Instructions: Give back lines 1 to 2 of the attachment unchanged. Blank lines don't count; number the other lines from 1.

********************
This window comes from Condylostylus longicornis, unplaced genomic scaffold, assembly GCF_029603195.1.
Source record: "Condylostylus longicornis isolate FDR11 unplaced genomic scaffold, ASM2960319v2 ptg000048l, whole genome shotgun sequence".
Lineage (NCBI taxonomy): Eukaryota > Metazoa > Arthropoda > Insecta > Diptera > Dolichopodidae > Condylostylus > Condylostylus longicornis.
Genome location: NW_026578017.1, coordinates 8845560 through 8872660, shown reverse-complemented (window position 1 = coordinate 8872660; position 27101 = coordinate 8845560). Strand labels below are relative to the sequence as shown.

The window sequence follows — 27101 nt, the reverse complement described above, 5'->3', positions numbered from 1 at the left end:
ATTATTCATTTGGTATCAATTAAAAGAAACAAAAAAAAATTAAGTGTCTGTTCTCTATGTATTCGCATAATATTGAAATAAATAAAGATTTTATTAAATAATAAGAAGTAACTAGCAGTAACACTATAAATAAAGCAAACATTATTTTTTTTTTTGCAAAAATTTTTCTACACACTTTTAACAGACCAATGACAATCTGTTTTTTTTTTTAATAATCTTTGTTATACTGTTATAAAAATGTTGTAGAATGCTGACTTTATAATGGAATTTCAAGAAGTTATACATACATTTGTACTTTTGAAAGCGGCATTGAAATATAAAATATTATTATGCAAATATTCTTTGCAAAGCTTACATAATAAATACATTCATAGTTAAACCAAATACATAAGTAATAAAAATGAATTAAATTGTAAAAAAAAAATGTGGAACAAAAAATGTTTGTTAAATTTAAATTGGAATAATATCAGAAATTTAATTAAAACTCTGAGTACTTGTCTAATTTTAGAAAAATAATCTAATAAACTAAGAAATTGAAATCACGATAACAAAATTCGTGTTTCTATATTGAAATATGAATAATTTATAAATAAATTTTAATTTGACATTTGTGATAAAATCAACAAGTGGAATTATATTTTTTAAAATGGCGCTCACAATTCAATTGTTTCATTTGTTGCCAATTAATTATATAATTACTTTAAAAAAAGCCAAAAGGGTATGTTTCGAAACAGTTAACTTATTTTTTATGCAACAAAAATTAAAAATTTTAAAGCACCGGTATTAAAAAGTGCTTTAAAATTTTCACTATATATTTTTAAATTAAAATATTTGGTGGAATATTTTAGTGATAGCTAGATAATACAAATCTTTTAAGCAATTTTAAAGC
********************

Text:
This window comes from Condylostylus longicornis, unplaced genomic scaffold, assembly GCF_029603195.1.
Source record: "Condylostylus longicornis isolate FDR11 unplaced genomic scaffold, ASM2960319v2 ptg000048l, whole genome shotgun sequence".